Dark Knights of Steel #1 (of 12)

(W) Tom Taylor (A) Yasmine Putri

Welcome to the latest edition of the Tom Taylor corner, who we have recently learned has signed exclusively to write for DC.  And as a DC fan, this is certainly excited, though I had always secretly hoped for another volume of Friendly Neighbourhood Spider-Man….

But anyway, back to the DC Universe meets Game of Thrones.  This was an exceptionally fun opening issue.  We see the familiar beats of Krypton exploding, and Jor-El and Lara talking about needing to send their son away from here and start a new life.  Thew twist this time?  The parents actually flee their dying planet with their son this time.  They crash land in a strange place, where Jor-El instantly uses his powers to defend his family.  At the same time, a seer named John Constantine is having visions of strangers arriving and how they will spell humanities end.

Flash forward 19 years and Kal-El is all grown up and the lands are now known as the Kingdom of El.  Bruce Wayne’s parents used to rule the lands but are now deceased and have entrusted the ruling of the land to Jor-El, relying on their abilities and moral fibre to rule over the kingdom, and usher in peace.  Batman acts as a Knight for the El Family, and is dark and brooding as we’ve always come to know him to be.  He has a fleet of Robins under him to utilise.  And Harley Quinn is present as the King’s Jester and provides most of the comic relief for the issue.

The main hook that they story ends on is to do with Bruce Wayne’s heritage.  He was subject to an attack from this worlds Black Canary, whose scream should have torn Bruce to pieces.  However, he survived and is not sure why any mortal would have.  He believes himself to be cursed.  But maybe in this world, Bruce Wayne is more than a mere mortal…

This was an awesome first issue.  As ever, Taylor’s strength is in his world building and his trust in his audience that they will recognise characters from the DC Universe, and enjoy his twists on those characters.  In the first issue here we are introduced to Batman, Superman, Constantine, Black Lightning, Black Canary, Harley Quinn, Stephanie Brown, Dick Grayson, Green Arrow and more.  Batman and Superman are almost warring brothers, unsure of each other’s motives and practices.  It’s a relationship that has been explored in so many ways in previous comic series, yet Taylor may have just found a fresh take here given revelations that are unearthed towards the last few pages.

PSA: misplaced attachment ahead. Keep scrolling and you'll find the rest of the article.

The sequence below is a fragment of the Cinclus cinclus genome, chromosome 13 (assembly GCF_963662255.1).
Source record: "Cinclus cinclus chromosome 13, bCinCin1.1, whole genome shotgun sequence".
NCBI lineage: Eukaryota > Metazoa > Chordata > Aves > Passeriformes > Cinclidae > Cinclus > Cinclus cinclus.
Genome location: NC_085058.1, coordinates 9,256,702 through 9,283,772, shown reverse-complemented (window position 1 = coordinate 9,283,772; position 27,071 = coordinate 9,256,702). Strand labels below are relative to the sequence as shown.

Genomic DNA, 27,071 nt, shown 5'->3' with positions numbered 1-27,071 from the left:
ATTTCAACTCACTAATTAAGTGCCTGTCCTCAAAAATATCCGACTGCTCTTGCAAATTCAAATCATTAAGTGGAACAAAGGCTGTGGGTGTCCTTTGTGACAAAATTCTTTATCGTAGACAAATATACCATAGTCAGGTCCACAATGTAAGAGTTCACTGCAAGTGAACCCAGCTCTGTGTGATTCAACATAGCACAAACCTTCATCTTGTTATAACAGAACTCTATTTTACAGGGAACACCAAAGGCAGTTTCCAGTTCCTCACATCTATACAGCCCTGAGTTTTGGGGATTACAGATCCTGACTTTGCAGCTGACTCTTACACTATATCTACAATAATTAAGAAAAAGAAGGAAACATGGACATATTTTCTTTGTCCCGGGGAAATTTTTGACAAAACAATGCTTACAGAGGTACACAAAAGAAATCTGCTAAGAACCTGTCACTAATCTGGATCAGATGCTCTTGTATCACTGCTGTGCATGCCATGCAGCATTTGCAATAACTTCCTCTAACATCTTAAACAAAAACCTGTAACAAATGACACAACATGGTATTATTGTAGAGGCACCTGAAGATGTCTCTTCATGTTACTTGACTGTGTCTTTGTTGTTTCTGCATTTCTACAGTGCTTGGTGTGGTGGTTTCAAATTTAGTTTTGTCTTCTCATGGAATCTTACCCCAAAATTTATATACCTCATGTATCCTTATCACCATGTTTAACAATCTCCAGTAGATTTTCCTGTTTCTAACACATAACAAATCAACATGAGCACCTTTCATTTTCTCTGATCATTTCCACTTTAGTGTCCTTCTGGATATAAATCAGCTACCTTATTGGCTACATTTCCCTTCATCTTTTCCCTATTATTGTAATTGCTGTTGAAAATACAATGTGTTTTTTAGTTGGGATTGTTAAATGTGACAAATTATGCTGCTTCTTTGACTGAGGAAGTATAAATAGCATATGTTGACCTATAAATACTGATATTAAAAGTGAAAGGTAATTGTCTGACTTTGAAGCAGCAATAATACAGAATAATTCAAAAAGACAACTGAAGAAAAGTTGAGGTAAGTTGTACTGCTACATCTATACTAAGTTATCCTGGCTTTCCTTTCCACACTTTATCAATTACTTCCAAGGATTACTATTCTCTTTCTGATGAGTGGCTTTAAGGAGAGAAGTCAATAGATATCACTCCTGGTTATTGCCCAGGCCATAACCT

Yasmine Putri’s art is fantastic.  It is by turns bright and heroic, but also dark and foreboding.  It is a perfect fit for this kind of material.  The designs of the character’s suits all include subtle hints to classic looks meaning you know who is who, but they also feel new and interesting.  She also does the colouring work for the series and it elevates the art even further.

A supremely confident, entertaining and beautiful start to DC’s latest maxiseries, and once again Tom Taylor remains a writer you know will deliver.

Newburn #1 Review

(W) Chip Zdarsky (A) Jacob Philips

Another case of following creators leads to another quality title.  We talk enough about Chip and Jacob at this point for you to recognise their names, though this is the first time they have worked together.  And they have kicked off with another strong title.

Newburn follows Easton Newburn, a retired cop. He now works as an investigator and problem solver for all of New York’s organized crime families while using their information to hand low-hanging fruit over to the NYPD.  It’s quite the tightrope for any character to walk, but it comes across as second nature to Easton.

In the first issue, Carmine Albano has been murdered in his apartment after stealing ten kilograms of cocaine from his own family. The evidence doesn’t clearly indicate anyone obvious, and a gang war and desperate grab for power may ensue if the murderer is not found. Before that can happen, Newburn is brought in to provide impartial clarity.  He is an investigator in the classic mould.  Sees details other may miss.  Won’t resort to violence quickly but not afraid to indulge when called upon.  He doesn’t have a horse in the game so doesn’t have any personal feelings towards any victims or suspects.

This is a police procedural, played straight and with interesting characters.  As we’d come to expect from the artist and co-creator of That Texas Blood, this is right in Jacob Phillips wheelhouse, and the art fits the store perfectly.

Another great title from Zdarsky as well, and a bit different from his normal work.  Another genre conquered by Chip?  Keep this up for the following issues and it may just be.

 

The Magic Order 2 #1 Review

(W) Mark Millar (A) Stuart Immonen

The Magic Order was a cracking series that lived up to its premise of Goodfellas meets Harry Potter, with some great storytelling, brutal, beautiful art and great world building.  Coming from the team of Mark Millar and Olivier Coipel, I was always hoping for a sequel.  It has now arrived, and although there was a little disappointment that Coipel is no longer on art, the series barely misses a step with Stuart Immonen.

A new threat is rising against Cordelia and her family, the established top family in the world of magic.  It’s almost as if they’ve gotten a little too comfortable, an early scene at a children’s birthday party, and a one night stand establishing that things are all a little too under control in their world.  Or so they think.

Before too long we are introduced to the Korne family, from Bucharest, who are powerful magicians, and they are not afraid to show that power or to wield it in despicable ways.

This is an excellent first issue setting the tone for another great magic romp from the mind of Mr Millar.